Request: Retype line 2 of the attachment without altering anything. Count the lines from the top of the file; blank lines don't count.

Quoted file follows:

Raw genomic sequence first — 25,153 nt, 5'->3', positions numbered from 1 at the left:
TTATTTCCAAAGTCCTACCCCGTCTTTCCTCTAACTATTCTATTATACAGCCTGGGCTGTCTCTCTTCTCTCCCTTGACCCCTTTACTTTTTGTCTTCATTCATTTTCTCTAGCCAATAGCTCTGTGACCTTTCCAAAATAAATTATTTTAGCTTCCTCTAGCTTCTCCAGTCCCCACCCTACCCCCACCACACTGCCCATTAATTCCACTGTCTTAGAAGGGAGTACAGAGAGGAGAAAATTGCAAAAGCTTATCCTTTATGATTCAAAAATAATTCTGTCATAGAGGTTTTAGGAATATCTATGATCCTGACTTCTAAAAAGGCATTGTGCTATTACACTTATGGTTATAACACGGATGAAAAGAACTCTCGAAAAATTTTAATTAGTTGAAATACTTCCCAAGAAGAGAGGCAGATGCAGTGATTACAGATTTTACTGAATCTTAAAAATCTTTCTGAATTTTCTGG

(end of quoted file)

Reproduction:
TTATTTCCAAAGTCCTACCCCGTCTTTCCTCTAACTATTCTATTATACAGCCTGGGCTGTCTCTCTTCTCTCCCTTGACCCCTTTACTTTTTGTCTTCATTCATTTTCTCTAGCCAATAGCTCTGTGACCTTTCCAAAATAAATTATTTTAGCTTCCTCTAGCTTCTCCAGTCCCCACCCTACCCCCACCACACTGCCCATTAATTCCACTGTCTTAGAAGGGAGTACAGAGAGGAGAAAATTGCAAAAGCTTATCCTTTATGATTCAAAAATAATTCTGTCATAGAGGTTTTAGGAATATCTATGATCCTGACTTCTAAAAAGGCATTGTGCTATTACACTTATGGTTATAACACGGATGAAAAGAACTCTCGAAAAATTTTAATTAGTTGAAATACTTCCCAAGAAGAGAGGCAGATGCAGTGATTACAGATTTTACTGAATCTTAAAAATCTTTCTGAATTTTCTGG